On Tuesday in London, Hungarian Prime Minister Viktor Orbán presented philosopher and author Sir Roger Scruton with the Order of Merit of the Republic of Hungary, Middle Cross, saying he had “foreseen the threats of illegal migration and defended Hungary from unjust criticism.”
President of the Republic János Áder bestowed the award which was handed over by Orbán.
At the ceremony held at the Hungarian embassy in London, Orbán said: “We have learnt from our beloved professor that Conservatism is anything but an ideology; in fact, it is the antidote to ideology.”
Sir Roger Scruton is a British conservative philosopher and writer. He has published widely on conservatism, aesthetics, and politics. He is the founder of the conservative Salisbury Review, and was active in dissident movements in Hungary, the Czech Republic, Slovakia, and Poland during the 1980s. Sir Roger is a fellow of the British Academy and the Royal Society of Literature, Research Professor of Buckingham University, and Visiting Professor of Oxford University. His articles have been published in international outlets such as The Wall Street Journal and The Times. He was knighted in 2016.
Orbán said Sir Roger was a man of practice and not of abstractions who wasn’t just opposed to communism philosophically, but also acted as a strong ally of anti-communist forces in Central and Eastern Europe during the communist era.
On the other hand, he didn’t blindly support open societies but was awake enough to see its flaws and warn about its dangers, he said.
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And he was forward-looking enough to see the threat of illegal migration and defend Hungary against its unjust critics, the prime minister added.
Orbán called Scruton a “loyal friend of freedom-loving Hungarians,” saying the philosopher had recognized that freedom was based on nation states and Christian civilization.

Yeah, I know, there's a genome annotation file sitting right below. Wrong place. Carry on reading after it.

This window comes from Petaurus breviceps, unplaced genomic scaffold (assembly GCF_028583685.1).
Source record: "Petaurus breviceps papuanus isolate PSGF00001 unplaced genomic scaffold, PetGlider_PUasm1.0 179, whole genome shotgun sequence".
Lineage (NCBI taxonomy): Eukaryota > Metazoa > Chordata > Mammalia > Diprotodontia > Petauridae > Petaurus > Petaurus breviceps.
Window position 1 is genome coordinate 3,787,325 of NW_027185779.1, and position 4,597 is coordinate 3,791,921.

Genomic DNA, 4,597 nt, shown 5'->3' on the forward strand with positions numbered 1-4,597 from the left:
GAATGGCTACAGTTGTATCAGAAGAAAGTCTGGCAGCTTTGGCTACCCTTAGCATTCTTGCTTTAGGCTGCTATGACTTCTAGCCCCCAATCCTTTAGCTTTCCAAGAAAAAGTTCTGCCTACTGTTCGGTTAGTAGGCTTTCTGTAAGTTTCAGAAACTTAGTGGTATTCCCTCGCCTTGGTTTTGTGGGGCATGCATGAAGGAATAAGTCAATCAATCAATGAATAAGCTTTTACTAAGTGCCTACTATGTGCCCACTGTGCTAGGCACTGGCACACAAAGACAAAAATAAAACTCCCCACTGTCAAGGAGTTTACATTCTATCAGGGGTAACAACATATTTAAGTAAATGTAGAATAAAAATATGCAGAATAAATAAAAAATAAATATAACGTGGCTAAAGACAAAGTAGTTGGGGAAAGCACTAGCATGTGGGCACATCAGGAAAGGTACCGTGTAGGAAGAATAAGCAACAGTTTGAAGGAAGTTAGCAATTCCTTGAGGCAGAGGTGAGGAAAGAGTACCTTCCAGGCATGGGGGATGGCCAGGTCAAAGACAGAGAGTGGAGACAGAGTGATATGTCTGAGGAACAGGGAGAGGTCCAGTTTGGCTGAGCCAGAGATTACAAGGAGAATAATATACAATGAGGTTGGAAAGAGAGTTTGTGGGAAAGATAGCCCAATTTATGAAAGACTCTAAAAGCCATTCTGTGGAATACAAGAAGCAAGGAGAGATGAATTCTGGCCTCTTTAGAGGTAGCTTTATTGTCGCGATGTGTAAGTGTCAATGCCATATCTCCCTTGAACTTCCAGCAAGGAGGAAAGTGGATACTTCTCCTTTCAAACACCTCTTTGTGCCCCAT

“He is a friend of Hungarians because he has sided with us, for good or ill. That is loyalty and friendship. And these only exist in practice,” Obán concluded.
In his reply, Professor Scruton highlighted that Hungary has been an example by preserving its valuable identity, even in times when everywhere else there is pressure to accept global uniformity and eliminate national differences.
He added that if the decoration stands in recognition of the jointly held view that the nation state is both the foundation and building block of European politics, then for him this is a most valuable tribute.
The opinion on the conservative philosopher is divided both in his country and in Hungary. His supporters think the 75-year-old professor is one of the most prominent contemporary conservative thinkers, while those criticizing him say Scruton’s political views are often racist, anti-Semitic, Islamophobic, and homophobic.
Last time his name hit the news in April, when in an interview with British weekly New Statesman, Scruton made some remarks among other things, about George Soros and Viktor Orbán.
“Anybody who doesn’t think that there’s a Soros empire in Hungary has not observed the facts,” Scruton told the magazine.
He also claimed that accusing the Hungarian prime minister of anti-Semitism was “nonsense.”
Featured photo by Zsolt Szigetváry/MTI